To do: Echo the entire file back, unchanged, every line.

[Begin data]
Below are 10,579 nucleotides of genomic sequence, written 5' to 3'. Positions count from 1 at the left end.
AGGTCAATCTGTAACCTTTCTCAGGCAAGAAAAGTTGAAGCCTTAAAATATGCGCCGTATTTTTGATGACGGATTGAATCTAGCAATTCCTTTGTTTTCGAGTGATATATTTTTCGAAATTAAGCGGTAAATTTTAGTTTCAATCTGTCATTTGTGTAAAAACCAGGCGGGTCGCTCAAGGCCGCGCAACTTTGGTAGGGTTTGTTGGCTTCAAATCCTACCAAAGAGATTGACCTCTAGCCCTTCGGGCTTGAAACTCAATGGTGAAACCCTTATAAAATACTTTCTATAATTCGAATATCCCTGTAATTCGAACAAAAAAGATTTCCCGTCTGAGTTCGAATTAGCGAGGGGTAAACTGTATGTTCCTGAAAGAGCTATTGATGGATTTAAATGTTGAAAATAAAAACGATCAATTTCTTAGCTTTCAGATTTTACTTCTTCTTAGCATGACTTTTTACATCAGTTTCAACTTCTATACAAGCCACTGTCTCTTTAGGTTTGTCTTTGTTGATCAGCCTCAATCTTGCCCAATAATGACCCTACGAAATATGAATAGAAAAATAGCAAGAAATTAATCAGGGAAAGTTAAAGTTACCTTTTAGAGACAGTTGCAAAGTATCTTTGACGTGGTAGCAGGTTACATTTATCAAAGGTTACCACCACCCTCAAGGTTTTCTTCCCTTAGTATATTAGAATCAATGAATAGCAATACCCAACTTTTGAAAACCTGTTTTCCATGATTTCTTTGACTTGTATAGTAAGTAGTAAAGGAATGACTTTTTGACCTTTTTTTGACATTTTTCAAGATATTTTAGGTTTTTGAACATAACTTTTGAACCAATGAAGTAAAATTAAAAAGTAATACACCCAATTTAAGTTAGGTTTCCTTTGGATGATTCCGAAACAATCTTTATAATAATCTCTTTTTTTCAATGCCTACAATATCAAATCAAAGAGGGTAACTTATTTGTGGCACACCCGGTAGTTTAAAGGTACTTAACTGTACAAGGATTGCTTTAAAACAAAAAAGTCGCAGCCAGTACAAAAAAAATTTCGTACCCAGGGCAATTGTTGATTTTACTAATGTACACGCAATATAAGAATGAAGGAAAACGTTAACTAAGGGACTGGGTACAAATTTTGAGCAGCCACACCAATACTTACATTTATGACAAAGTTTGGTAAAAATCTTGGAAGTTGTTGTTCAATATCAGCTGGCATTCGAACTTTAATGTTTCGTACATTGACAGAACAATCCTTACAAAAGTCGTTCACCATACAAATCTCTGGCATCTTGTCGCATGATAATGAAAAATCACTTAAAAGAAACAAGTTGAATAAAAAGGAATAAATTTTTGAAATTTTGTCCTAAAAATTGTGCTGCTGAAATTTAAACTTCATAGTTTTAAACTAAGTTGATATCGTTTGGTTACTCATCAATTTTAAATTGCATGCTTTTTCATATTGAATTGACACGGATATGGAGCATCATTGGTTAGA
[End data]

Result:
Below are 10,579 nucleotides of genomic sequence, written 5' to 3'. Positions count from 1 at the left end.
AGGTCAATCTGTAACCTTTCTCAGGCAAGAAAAGTTGAAGCCTTAAAATATGCGCCGTATTTTTGATGACGGATTGAATCTAGCAATTCCTTTGTTTTCGAGTGATATATTTTTCGAAATTAAGCGGTAAATTTTAGTTTCAATCTGTCATTTGTGTAAAAACCAGGCGGGTCGCTCAAGGCCGCGCAACTTTGGTAGGGTTTGTTGGCTTCAAATCCTACCAAAGAGATTGACCTCTAGCCCTTCGGGCTTGAAACTCAATGGTGAAACCCTTATAAAATACTTTCTATAATTCGAATATCCCTGTAATTCGAACAAAAAAGATTTCCCGTCTGAGTTCGAATTAGCGAGGGGTAAACTGTATGTTCCTGAAAGAGCTATTGATGGATTTAAATGTTGAAAATAAAAACGATCAATTTCTTAGCTTTCAGATTTTACTTCTTCTTAGCATGACTTTTTACATCAGTTTCAACTTCTATACAAGCCACTGTCTCTTTAGGTTTGTCTTTGTTGATCAGCCTCAATCTTGCCCAATAATGACCCTACGAAATATGAATAGAAAAATAGCAAGAAATTAATCAGGGAAAGTTAAAGTTACCTTTTAGAGACAGTTGCAAAGTATCTTTGACGTGGTAGCAGGTTACATTTATCAAAGGTTACCACCACCCTCAAGGTTTTCTTCCCTTAGTATATTAGAATCAATGAATAGCAATACCCAACTTTTGAAAACCTGTTTTCCATGATTTCTTTGACTTGTATAGTAAGTAGTAAAGGAATGACTTTTTGACCTTTTTTTGACATTTTTCAAGATATTTTAGGTTTTTGAACATAACTTTTGAACCAATGAAGTAAAATTAAAAAGTAATACACCCAATTTAAGTTAGGTTTCCTTTGGATGATTCCGAAACAATCTTTATAATAATCTCTTTTTTTCAATGCCTACAATATCAAATCAAAGAGGGTAACTTATTTGTGGCACACCCGGTAGTTTAAAGGTACTTAACTGTACAAGGATTGCTTTAAAACAAAAAAGTCGCAGCCAGTACAAAAAAAATTTCGTACCCAGGGCAATTGTTGATTTTACTAATGTACACGCAATATAAGAATGAAGGAAAACGTTAACTAAGGGACTGGGTACAAATTTTGAGCAGCCACACCAATACTTACATTTATGACAAAGTTTGGTAAAAATCTTGGAAGTTGTTGTTCAATATCAGCTGGCATTCGAACTTTAATGTTTCGTACATTGACAGAACAATCCTTACAAAAGTCGTTCACCATACAAATCTCTGGCATCTTGTCGCATGATAATGAAAAATCACTTAAAAGAAACAAGTTGAATAAAAAGGAATAAATTTTTGAAATTTTGTCCTAAAAATTGTGCTGCTGAAATTTAAACTTCATAGTTTTAAACTAAGTTGATATCGTTTGGTTACTCATCAATTTTAAATTGCATGCTTTTTCATATTGAATTGACACGGATATGGAGCATCATTGGTTAGA